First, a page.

A View From The South

Archive footage shows Ulster before the Troubles in new Irish language documentary

From 1959 to 1964 cinema newsreels viewed in the Republic of Ireland and filmed by the Irish language organisation Gael Linn, gave a sanguine, sedate perspective of Ulster life. In an era predating RTE and daily news coverage on home television sets, Amharc Eireann’s footage offered a rare glimpse of Northern culture, from dances to Orange parades and elections to the North West 200.

A surprisingly wide-ranging collection of cheery Ulster news items, they were never broadcast in the six counties; it was correctly assumed bulletins in the Celtic tongue wouldn’t appeal to the Protestant majority.

These old newsreels are now the basis of a new four-part Irish language documentary, Amharc Aneas (View from the South), to be broadcast on BBC NI, which takes viewers through snapshot after snapshot of pre-Troubles Ulster as it was portrayed to audiences south of the border. And it seems, like the past so often does, like a foreign country – a place where people did things differently and smilingly, in pressed, co-ordinated outfits.

Lord Brookeborough grins knowingly into the camera in his Orange sash, after Twelfth of July parades pass without incident; a fancy dress party at the Belfast art college in 1961 seems choreographed demurely and politely. (They did the conga with a reserve rarely seen among student bodies today, though one girl is fractionally caught swigging the devil’s brew from a bottle).

There are scenes at Harland and Wolff as dockers work on the multi-Boarding shipmillion pound Canberra liner in 1960 and glimpses of Ulster’s farmers mingling with the well heeled at the Balmoral Show, which seemed as boring to non-agricultural minds then as it is now.

The popularity of the North West 200 was healthy even then, attracting motor enthusiasts north and south of the border – though the bikers moved a great deal slower; whilst there are shots of an unemployment rally in Newry and polling booths during the Stormont elections (described as the 'quietest elections this side of the Iron Curtain'); All Ireland football games, jazz supremo Louis Armstrong bizarrely arriving in Belfast in 1962; and the opening of the M1 motorway and the runways established at Aldergrove in 1964.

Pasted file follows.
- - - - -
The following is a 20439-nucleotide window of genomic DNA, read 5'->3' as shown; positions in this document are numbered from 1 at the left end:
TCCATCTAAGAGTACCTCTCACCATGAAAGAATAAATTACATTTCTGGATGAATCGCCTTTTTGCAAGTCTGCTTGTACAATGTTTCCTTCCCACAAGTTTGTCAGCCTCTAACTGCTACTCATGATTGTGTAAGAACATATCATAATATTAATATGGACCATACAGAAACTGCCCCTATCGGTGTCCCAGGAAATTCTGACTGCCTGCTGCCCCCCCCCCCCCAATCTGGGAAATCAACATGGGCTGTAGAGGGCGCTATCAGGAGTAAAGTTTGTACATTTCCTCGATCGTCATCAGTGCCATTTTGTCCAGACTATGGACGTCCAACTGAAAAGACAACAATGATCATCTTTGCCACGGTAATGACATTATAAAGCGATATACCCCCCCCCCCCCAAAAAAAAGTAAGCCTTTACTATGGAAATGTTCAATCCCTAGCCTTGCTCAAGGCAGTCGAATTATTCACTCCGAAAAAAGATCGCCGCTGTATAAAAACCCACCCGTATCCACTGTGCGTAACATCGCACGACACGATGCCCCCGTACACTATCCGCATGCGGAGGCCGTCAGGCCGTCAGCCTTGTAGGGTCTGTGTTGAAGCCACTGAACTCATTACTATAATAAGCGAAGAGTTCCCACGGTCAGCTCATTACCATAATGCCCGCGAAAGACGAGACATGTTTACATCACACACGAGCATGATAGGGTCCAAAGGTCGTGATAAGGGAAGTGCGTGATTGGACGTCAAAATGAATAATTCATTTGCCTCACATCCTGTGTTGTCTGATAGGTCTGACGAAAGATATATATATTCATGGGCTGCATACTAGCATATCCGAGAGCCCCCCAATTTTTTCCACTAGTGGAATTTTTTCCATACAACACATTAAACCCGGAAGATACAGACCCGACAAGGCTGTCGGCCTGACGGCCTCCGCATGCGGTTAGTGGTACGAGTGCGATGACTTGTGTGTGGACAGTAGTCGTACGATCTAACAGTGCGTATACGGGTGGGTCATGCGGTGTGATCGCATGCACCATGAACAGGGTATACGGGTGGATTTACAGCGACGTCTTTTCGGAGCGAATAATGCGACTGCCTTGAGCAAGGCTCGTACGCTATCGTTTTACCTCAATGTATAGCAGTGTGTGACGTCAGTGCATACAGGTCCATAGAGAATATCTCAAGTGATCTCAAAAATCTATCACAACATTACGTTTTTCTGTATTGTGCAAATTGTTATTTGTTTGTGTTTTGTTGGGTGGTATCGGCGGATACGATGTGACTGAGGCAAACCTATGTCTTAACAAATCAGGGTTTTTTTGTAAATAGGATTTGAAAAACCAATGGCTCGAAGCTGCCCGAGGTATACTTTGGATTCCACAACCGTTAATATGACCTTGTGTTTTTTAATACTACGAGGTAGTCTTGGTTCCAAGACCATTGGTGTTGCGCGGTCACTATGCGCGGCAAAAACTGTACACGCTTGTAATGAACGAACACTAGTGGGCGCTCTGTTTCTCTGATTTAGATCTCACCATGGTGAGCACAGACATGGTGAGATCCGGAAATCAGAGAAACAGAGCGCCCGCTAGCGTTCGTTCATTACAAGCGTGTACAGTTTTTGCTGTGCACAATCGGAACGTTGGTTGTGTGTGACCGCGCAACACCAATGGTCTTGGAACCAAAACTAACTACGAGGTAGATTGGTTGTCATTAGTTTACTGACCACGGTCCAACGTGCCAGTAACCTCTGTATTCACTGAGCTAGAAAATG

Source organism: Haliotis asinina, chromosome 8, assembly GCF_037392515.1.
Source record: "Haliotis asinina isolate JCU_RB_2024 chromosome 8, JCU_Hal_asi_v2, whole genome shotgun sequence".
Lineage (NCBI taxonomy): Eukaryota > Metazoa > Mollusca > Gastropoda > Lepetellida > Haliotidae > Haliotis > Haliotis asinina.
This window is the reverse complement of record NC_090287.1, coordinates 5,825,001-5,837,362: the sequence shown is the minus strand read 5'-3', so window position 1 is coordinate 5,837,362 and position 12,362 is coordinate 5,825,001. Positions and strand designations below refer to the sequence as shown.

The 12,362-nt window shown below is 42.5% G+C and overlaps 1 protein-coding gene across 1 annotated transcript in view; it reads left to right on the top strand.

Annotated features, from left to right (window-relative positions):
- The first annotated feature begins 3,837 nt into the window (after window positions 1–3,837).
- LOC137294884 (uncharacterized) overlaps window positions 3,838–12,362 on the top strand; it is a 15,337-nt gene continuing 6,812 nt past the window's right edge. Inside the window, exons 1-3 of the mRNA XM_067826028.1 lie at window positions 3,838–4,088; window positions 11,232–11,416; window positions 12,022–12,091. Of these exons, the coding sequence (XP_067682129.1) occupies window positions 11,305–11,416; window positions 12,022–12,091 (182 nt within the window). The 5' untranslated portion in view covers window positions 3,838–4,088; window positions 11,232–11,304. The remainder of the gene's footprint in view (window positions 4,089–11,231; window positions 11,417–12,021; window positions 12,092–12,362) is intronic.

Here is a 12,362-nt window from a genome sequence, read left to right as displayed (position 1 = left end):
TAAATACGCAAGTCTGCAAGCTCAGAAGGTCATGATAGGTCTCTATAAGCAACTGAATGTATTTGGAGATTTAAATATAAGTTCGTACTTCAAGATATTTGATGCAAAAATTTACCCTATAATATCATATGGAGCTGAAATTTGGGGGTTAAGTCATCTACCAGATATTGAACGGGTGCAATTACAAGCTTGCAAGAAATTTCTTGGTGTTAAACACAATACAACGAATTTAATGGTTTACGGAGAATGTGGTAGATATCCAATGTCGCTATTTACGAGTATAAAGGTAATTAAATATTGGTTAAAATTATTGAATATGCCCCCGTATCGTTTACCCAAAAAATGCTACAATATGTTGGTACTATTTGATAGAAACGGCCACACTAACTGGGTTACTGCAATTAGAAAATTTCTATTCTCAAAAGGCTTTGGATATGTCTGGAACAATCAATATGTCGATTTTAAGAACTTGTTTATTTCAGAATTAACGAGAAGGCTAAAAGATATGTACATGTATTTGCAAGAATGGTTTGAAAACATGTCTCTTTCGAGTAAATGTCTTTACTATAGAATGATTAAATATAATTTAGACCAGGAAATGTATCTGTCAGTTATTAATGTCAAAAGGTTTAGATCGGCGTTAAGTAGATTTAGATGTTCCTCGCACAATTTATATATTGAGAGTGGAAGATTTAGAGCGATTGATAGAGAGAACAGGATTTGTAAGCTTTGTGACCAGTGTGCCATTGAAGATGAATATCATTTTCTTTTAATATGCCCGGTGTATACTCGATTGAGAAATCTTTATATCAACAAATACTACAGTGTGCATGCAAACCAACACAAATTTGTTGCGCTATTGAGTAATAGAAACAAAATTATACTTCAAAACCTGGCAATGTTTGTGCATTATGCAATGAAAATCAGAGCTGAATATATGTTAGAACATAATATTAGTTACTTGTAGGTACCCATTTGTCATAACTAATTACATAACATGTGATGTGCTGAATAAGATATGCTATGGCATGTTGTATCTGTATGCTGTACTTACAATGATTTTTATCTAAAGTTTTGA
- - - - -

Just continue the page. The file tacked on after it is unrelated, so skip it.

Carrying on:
Amharc Aneas is a fascinating (if at times naïve and superficial) catalogue of Northern Irish society in a bygone era. Life in the South, also sporadically documented in the films, was so Catholic it seemed natural to call bishops and priests out to Dublin runways to bless new Aer Lingus planes with sprays of holy water and fervent prayers.

Though Ulster was at peace during these years, there was a brief and ineffective IRA campaign in the 1940s, and there continued to be sporadic outbreaks of sectarian violence in the years that followed. The North certainly wasn’t the uncomplicated jolly ‘stateen’ that Amharc Eireann portrayed it to be.

As many of the academics and commentators featured in this documentary point out, Catholic oppression was the status quo and tensions ran deep. The disconnect between the gleeful archive footage and the more realistic insights of talking heads, including former Irish senator Maurice Hayes, is notable.